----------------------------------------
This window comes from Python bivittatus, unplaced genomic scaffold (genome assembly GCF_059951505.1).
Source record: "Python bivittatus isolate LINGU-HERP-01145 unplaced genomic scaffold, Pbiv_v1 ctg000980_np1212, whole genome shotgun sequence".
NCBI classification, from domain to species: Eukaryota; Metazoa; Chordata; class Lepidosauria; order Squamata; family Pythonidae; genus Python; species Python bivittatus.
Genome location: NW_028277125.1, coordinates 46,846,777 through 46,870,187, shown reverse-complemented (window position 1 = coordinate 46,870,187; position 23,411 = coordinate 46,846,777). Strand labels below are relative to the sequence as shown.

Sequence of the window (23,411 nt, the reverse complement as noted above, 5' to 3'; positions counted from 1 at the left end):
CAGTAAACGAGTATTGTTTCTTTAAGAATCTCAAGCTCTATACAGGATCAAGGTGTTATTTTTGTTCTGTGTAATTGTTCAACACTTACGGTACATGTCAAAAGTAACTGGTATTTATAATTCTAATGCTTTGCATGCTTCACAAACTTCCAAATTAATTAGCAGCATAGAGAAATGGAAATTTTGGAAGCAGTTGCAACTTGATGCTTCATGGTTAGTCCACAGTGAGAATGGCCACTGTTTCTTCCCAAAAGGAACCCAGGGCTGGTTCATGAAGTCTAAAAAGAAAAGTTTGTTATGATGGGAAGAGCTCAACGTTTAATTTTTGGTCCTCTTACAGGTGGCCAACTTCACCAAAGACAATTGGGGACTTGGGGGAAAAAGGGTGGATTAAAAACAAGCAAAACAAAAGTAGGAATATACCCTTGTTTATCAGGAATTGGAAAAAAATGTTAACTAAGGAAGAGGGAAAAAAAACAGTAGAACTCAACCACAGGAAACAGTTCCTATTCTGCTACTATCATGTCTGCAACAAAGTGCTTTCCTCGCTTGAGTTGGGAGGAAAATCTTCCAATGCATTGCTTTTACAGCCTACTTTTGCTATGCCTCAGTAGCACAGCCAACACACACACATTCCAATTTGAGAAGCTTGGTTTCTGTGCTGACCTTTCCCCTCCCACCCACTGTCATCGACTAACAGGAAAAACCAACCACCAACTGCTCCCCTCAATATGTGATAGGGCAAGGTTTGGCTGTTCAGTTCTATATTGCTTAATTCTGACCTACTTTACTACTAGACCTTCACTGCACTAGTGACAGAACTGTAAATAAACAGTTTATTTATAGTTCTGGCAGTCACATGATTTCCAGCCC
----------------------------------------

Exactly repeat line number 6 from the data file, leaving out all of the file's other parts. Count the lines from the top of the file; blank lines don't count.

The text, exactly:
CAGTAAACGAGTATTGTTTCTTTAAGAATCTCAAGCTCTATACAGGATCAAGGTGTTATTTTTGTTCTGTGTAATTGTTCAACACTTACGGTACATGTCAAAAGTAACTGGTATTTATAATTCTAATGCTTTGCATGCTTCACAAACTTCCAAATTAATTAGCAGCATAGAGAAATGGAAATTTTGGAAGCAGTTGCAACTTGATGCTTCATGGTTAGTCCACAGTGAGAATGGCCACTGTTTCTTCCCAAAAGGAACCCAGGGCTGGTTCATGAAGTCTAAAAAGAAAAGTTTGTTATGATGGGAAGAGCTCAACGTTTAATTTTTGGTCCTCTTACAGGTGGCCAACTTCACCAAAGACAATTGGGGACTTGGGGGAAAAAGGGTGGATTAAAAACAAGCAAAACAAAAGTAGGAATATACCCTTGTTTATCAGGAATTGGAAAAAAATGTTAACTAAGGAAGAGGGAAAAAAAACAGTAGAACTCAACCACAGGAAACAGTTCCTATTCTGCTACTATCATGTCTGCAACAAAGTGCTTTCCTCGCTTGAGTTGGGAGGAAAATCTTCCAATGCATTGCTTTTACAGCCTACTTTTGCTATGCCTCAGTAGCACAGCCAACACACACACATTCCAATTTGAGAAGCTTGGTTTCTGTGCTGACCTTTCCCCTCCCACCCACTGTCATCGACTAACAGGAAAAACCAACCACCAACTGCTCCCCTCAATATGTGATAGGGCAAGGTTTGGCTGTTCAGTTCTATATTGCTTAATTCTGACCTACTTTACTACTAGACCTTCACTGCACTAGTGACAGAACTGTAAATAAACAGTTTATTTATAGTTCTGGCAGTCACATGATTTCCAGCCC